I only see 2 ways out of COVID:
1. An endemic disease that kills a few hundreds of thousands/million of ppl every year
2. A disease eradicated through global vaccination campaigns

I fear there's no 3. A virus that becomes less lethal over time and blends in like a cold
Note that 1 and 3 are pretty similar. In both cases, the disease is endemic and kills a few people every year. The cold doesn't, but the flu does, at ~0.13% of the sick every year.

But what if it wasn't 0.13%? What if it was 0.4%? Would we accept that? It's the ≠ btw 1 and 3
The reason why think we can get to 3 is because that's what probably happened to the 1918 flu: it's H1N1, and after killing so many ppl, it ended up evolving to kill less so it could spread more.
The problem is that this is unlikely to happen to COVID, because *we isolate ppl very sick with COVID in hospitals*.

The 1918 flu was like: "Damn, I'm killing these ppl, and then I don't spread! So I die. Better if I tone it down a bit, so they survive and I spread."
(for the evolutionary orthodox: random selection makes deadlier viruses reproduce less by killing the host).

This doesn't happen with COVID. When somebody is really sick, that person goes to the hospital, is isolated, spends weeks there, and then dies.
The virus has ample room to keep growing faster and faster and bringing death earlier. It has no penalty.

And these 2 things tend to go together: more effective virus reproduction means better transmission and more death.

So the virus will likely keep evolving this way.
Smallpox didn't evolve to extinction.
Cholera didn't.
Typhoid fever hasn't.
Yellow fever hasn't.
Malaria hasn't.
They didn't melt away. We conquered them.
The 1918 flu was an outlier because death was an obstacle.

What evolutionary process would COVID follow to spread better while killing less? I can't see it.
So unless we are ok accepting this level of deaths per year—we might—the only way out is a coordinated vaccination campaign of the entire world with a vaccine that the virus can't easily escape
If you assume that Omicron's R0 is ~6, and we assume the R is not going to dramatically keep increasing, it means we'd need ~80-85% of all the world population to be vaccinated with this new vaccine.

That gives us a margin of 10-20% of anti-vaxxers.

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More from @tomaspueyo

14 Dec
What do we know about Omicron? I fear most ppl are unfortunately too optimistic. They're missing the Key Omicron Question.

Here's a summary of what we know about Omicron, and the key question that remains unanswered:
2 numbers matter in epidemiology: the transmission rate and the fatality rate.

The transmission rate tells you how many people are likely going to catch a virus, and how hard it will be to fight it.

Once you catch it, the fatality rate tells you how bad it will be.
Then there's 2 complications: these numbers interact in weird ways.

1. Ppl believe that viruses that become less lethal spread better.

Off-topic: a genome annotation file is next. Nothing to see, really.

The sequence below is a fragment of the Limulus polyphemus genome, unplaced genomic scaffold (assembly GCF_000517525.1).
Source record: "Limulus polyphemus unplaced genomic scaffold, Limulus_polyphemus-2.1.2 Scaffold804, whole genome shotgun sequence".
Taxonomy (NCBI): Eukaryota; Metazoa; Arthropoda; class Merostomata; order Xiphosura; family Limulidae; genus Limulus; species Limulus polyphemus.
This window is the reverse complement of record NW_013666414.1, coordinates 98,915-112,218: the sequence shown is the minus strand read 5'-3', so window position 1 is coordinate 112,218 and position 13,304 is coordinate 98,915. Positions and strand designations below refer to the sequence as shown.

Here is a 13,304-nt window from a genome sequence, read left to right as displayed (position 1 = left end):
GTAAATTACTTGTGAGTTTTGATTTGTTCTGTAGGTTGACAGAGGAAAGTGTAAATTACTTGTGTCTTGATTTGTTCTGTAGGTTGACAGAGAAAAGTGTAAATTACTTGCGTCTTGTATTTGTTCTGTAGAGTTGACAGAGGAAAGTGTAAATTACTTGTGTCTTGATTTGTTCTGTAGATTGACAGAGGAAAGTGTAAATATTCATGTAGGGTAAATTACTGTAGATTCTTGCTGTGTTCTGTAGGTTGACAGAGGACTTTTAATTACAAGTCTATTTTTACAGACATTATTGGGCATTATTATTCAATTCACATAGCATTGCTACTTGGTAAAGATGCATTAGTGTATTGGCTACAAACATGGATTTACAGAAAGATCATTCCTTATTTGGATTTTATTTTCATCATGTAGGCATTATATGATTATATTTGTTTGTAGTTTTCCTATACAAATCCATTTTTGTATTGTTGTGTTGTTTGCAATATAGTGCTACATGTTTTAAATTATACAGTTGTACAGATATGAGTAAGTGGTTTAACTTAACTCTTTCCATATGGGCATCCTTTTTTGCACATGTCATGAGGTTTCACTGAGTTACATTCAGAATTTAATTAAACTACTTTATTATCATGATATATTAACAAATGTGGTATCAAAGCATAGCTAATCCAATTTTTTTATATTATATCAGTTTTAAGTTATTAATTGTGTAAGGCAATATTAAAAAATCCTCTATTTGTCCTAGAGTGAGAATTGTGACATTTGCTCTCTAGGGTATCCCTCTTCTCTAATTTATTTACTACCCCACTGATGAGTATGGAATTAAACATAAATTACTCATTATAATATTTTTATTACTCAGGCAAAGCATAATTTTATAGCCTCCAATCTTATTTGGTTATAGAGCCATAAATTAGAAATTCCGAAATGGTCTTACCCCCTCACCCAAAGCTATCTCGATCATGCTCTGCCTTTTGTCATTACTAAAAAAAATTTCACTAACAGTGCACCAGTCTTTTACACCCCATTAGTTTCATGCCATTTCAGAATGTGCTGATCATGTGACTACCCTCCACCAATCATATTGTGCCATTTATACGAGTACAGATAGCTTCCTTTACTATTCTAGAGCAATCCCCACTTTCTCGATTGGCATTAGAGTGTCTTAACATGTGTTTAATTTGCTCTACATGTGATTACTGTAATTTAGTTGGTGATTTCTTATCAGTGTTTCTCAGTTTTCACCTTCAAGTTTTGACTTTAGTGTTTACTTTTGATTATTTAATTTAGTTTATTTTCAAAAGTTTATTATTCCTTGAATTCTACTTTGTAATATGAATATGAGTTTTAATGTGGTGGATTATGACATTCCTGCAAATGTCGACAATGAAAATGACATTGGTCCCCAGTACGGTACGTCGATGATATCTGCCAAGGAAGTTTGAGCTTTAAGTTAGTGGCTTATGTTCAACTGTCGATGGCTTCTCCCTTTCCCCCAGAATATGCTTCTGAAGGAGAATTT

2. Yet a less lethal virus might end up killing more.

How do we make sense of it all? Let's dive deep
Read 29 tweets
14 Dec
Everybody is very optimistic about Omicron.
I HOPE they're right.
I FEAR they're prey to a statistical error, Simpson's Paradox:
Simpson's Paradox says that you can see a trend because you're mixing two populations, but when you separate the populations, the trend is the opposite.
For Omicron, we might be mixing two populations: immune (through vaccinations or natural immunity) vs. naive (ie they have neither).
Read 6 tweets
7 Dec
4 paradoxes of feedback, one core insight, and 18 tools to get the best feedback:
Paradox 1: the more painful feedback is, the more important it is to get it.
Read 31 tweets
7 Dec
Why Europeans colonized America before Africa, in two maps and one story:

Map 1:
Northern Africa, bordering the Mediterranean, has been part of the Eurasian cultures for thousands of years.

South of that, it didn't get conquered until the 19th century, while America got conquered 3 centuries earlier despite being farther. Why?
For centuries, there was the Sahara barrier. The distance to cross was just too big. Impossible by foot, and only possible by sea through the Red Sea in the East, on the path to India, because of inhabitable stops on both sides
Read 14 tweets
9 Nov
Why is Africa the way it is?
Why are its countries where they are?
The relationships between them
The people? The deserts?

Here are X to easily understand Africa better (politics, geography, history, demographics, climate & more)
One of the key ways to look at Africa is through this map: its river basins.

Let's start with the big one in the northeast. It's the Nile's watershed.
Here's northeast Africa at night. See that flower in the middle? That's the Nile through Egypt.
100 million Egyptians live within ~15 miles of its banks. That's ~99% of them.
More details here.

Read 29 tweets
14 Oct
Parag and I talked for over an hour about migration and the impact it will have in the 21st century. We covered:

- How current nationalism & the image of immigration is short-sighted historically
- The + borders you have, the - borders you have
- The existence of empires today
- African pop growth is overestimated
- The winners of the 21st century will be the most successful states at attracting immigrants
- Which countries would benefit from receiving hundreds of millions of migrants, and why. 
- What does the majority think about migration?
- The problem of Gen Z vs. Gen ɑ
- What do Germany and Japan have in common
- The optimal size for a country
- Terraforming Siberia
- How elderly Germans are changing their minds about immigration&seek it instead of fearing it
- How Bulgaria’s immigration approach has is doomed
Read 6 tweets

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